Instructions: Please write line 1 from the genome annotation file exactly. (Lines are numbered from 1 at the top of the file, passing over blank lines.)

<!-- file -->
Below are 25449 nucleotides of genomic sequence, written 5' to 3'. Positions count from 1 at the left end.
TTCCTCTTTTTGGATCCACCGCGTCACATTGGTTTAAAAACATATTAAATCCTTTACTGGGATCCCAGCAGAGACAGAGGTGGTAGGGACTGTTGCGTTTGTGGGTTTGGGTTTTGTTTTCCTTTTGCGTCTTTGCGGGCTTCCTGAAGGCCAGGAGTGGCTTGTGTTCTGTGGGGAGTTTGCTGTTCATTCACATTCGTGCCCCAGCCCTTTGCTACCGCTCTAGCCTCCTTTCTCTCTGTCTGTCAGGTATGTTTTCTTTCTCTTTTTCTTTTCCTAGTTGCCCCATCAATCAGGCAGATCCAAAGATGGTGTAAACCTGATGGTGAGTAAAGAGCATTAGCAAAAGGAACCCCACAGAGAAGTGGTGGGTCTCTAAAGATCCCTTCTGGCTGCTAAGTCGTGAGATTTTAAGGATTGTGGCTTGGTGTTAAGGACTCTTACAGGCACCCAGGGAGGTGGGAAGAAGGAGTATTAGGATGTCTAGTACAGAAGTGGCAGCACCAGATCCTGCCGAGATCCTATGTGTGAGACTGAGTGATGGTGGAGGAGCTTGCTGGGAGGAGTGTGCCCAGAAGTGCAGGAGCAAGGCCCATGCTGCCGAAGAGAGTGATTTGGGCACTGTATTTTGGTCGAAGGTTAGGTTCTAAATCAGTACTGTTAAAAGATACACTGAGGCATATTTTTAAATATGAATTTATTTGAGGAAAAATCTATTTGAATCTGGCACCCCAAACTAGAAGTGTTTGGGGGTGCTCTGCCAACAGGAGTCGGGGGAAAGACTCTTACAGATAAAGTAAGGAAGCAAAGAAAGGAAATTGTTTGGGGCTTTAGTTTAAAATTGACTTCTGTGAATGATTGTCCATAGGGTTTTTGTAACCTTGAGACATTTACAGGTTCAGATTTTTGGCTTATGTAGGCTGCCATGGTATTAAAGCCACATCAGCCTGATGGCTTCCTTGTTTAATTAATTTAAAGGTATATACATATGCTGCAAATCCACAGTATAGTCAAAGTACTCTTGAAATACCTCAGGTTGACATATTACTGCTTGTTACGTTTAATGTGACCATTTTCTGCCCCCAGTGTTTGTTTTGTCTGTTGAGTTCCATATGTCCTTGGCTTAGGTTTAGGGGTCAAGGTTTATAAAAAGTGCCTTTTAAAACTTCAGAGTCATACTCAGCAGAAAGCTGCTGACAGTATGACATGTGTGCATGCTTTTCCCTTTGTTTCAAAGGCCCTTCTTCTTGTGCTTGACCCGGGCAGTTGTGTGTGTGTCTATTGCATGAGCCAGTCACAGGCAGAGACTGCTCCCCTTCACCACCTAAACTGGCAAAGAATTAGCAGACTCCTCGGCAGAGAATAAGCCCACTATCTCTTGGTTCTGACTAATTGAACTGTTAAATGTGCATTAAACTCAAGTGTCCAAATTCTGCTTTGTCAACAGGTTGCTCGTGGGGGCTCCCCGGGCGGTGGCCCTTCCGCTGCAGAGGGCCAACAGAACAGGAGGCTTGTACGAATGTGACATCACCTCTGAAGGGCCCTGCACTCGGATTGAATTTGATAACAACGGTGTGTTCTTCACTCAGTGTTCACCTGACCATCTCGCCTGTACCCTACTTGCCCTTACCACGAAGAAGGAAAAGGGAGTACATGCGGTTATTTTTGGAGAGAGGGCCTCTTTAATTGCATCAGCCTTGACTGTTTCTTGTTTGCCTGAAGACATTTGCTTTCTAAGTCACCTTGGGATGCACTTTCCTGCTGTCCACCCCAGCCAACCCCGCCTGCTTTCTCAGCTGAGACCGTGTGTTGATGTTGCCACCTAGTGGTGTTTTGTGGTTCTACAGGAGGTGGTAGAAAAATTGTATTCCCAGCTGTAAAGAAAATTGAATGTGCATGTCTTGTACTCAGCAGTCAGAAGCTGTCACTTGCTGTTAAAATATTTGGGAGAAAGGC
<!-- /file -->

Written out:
Below are 25449 nucleotides of genomic sequence, written 5' to 3'. Positions count from 1 at the left end.